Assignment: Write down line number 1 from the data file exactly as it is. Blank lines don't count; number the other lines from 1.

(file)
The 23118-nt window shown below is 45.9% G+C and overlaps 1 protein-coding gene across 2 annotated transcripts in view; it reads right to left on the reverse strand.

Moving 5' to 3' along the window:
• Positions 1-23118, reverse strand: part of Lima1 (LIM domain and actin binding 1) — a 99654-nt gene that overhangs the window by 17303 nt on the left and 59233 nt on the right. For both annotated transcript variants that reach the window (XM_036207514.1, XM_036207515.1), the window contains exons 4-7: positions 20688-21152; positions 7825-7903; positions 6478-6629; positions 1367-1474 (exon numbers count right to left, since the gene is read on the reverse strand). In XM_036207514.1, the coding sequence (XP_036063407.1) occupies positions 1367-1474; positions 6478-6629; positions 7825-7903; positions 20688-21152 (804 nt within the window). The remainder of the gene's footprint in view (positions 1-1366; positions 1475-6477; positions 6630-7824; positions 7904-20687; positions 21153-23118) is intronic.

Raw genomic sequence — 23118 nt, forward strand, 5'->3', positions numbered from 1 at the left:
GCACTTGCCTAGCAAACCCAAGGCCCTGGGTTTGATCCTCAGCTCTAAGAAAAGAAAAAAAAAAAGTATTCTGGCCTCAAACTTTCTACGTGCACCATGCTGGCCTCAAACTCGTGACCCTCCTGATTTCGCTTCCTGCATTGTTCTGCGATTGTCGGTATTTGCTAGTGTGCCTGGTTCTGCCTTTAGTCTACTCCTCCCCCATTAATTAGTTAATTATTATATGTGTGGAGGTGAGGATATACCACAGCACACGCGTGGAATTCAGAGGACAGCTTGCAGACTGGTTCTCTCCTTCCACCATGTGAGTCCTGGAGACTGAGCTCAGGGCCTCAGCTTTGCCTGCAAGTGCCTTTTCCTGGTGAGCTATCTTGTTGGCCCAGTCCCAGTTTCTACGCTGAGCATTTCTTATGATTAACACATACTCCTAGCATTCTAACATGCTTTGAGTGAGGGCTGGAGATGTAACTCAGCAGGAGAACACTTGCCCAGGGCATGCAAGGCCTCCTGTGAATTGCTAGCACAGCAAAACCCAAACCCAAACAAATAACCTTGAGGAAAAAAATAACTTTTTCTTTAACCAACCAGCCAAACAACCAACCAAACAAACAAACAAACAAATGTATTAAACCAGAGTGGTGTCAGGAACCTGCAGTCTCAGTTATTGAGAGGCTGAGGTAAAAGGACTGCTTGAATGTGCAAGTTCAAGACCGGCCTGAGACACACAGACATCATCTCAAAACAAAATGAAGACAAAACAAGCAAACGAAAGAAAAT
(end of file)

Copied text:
The 23118-nt window shown below is 45.9% G+C and overlaps 1 protein-coding gene across 2 annotated transcripts in view; it reads right to left on the reverse strand.